Motor vehicle accidents require immediate rescue and medical care. which people who are closest to the scene of the accident can provide. The support from bystanders can improve the chances of survival of a victim in the first hour of the injury, also known as the Golden Hour.
To make sure that the victims of road accidents receive help from the bystanders without the bystanders having any fear of harassment, the Supreme Court has given effect to the Good Samaritan Law. According to this law, a Good Samaritan is a person who voluntarily, in good faith and without expectation of any reward helps a victim in getting emergency medical or non-medical care or assistance at the place where the accident takes place. This includes taking the victim to the hospital.
According to the Good Samaritan law:
- A bystander or Good Samaritan who takes an accident victim to a hospital should be allowed to leave immediately after, no questions asked.
- They should be rewarded/compensated in a manner specified by the State governments, to encourage others to follow suit.
- They should not be liable for any civil or criminal liability arising from the accident.
- They can report the accident anonymously to the police on the phone. They cannot be compelled to reveal their identification details.
- Similarly, they can anonymously fill out the Medico-legal Form in hospitals. In both places, the Good Samaritan can voluntarily provide their details.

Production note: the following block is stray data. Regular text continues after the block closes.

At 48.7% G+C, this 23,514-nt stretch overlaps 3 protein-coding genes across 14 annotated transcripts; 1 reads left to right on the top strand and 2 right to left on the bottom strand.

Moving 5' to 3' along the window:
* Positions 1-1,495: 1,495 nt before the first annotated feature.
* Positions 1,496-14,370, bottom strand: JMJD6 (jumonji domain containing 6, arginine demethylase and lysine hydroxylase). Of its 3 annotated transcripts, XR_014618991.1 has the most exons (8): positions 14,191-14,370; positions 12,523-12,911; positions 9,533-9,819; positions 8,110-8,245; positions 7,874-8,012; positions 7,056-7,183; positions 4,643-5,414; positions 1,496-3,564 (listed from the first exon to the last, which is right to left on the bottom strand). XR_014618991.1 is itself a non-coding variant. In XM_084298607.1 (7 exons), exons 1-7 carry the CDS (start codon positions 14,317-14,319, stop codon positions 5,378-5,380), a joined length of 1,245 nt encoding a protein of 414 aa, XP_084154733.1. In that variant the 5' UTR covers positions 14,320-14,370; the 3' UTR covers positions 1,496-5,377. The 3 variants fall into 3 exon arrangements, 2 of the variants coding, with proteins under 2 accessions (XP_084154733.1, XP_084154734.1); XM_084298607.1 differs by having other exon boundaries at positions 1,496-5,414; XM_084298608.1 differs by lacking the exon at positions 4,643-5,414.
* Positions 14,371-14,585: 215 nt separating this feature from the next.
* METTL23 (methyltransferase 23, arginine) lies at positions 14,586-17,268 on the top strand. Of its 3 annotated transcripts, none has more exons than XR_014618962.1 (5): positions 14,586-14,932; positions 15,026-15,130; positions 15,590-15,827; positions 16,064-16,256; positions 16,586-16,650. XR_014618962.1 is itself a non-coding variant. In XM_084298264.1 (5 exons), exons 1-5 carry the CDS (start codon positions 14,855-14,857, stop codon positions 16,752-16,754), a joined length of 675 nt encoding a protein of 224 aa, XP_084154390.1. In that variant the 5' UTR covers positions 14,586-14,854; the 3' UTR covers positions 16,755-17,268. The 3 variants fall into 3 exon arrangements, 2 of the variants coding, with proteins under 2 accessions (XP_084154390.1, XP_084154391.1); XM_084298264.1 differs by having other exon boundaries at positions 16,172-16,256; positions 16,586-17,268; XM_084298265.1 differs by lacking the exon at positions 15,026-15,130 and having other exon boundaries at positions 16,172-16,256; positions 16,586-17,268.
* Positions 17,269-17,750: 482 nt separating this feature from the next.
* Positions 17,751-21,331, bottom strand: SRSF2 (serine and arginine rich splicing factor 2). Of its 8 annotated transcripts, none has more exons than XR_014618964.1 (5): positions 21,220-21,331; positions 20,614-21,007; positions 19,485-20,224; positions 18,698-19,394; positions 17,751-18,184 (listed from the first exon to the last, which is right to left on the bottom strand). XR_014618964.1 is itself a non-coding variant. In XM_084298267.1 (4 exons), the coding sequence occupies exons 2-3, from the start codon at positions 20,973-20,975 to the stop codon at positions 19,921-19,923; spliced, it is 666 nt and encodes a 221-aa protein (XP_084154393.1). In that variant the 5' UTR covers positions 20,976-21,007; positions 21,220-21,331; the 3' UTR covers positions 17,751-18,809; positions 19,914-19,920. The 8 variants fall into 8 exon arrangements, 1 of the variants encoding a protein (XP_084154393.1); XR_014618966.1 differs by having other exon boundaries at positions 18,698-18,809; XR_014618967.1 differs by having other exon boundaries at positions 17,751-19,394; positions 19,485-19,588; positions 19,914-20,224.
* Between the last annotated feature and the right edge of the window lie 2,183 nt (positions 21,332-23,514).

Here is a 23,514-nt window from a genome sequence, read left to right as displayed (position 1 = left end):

- In case the Good Samaritan agrees to be a witness in the case, and is required for investigation by police, they may be examined once. After that, the police should harass or intimidate them. The State government should ensure this through appropriate methods.
- Hospitals are not to detain Good Samaritans or demand treatment costs from them.
- If a doctor does not provide immediate emergency care as required in an accident case, it shall constitute ‘professional misconduct’ and will become a cause for disciplinary action.
Recently, the High Court of Delhi extended the scope of these laws to enhance the protection for those Good Samaritans who themselves get injured while helping the victims of motor vehicle accidents. In a case that came before the court, a truck driver stopped on the road to look after a victim of a motor vehicle accident on the other side of the road, and upon returning, he was struck by an untraced vehicle driven at a fast speed. The truck driver passed away before he could reach the hospital. His widow claimed compensation from his employer under the Employee Compensation Act, as the accident took place during his employment. However, the employer stated that going across the road to help an accident victim was not a part of his duties as a truck driver.
The court observed that any accident resulting from a risk associated with the ordinary duties of the driver will be covered during his employment. The court awarded compensation to the widow of the truck driver stating that helping victims of road accidents is a prime duty of everyone and would form a part of the ordinary duties of a truck driver.
If you need to help an accident victim, you can contact the National Highway Helpline at 1033. You can also report road accidents on the Sukhad Yatra App of the Ministry of Road Transport and Highways.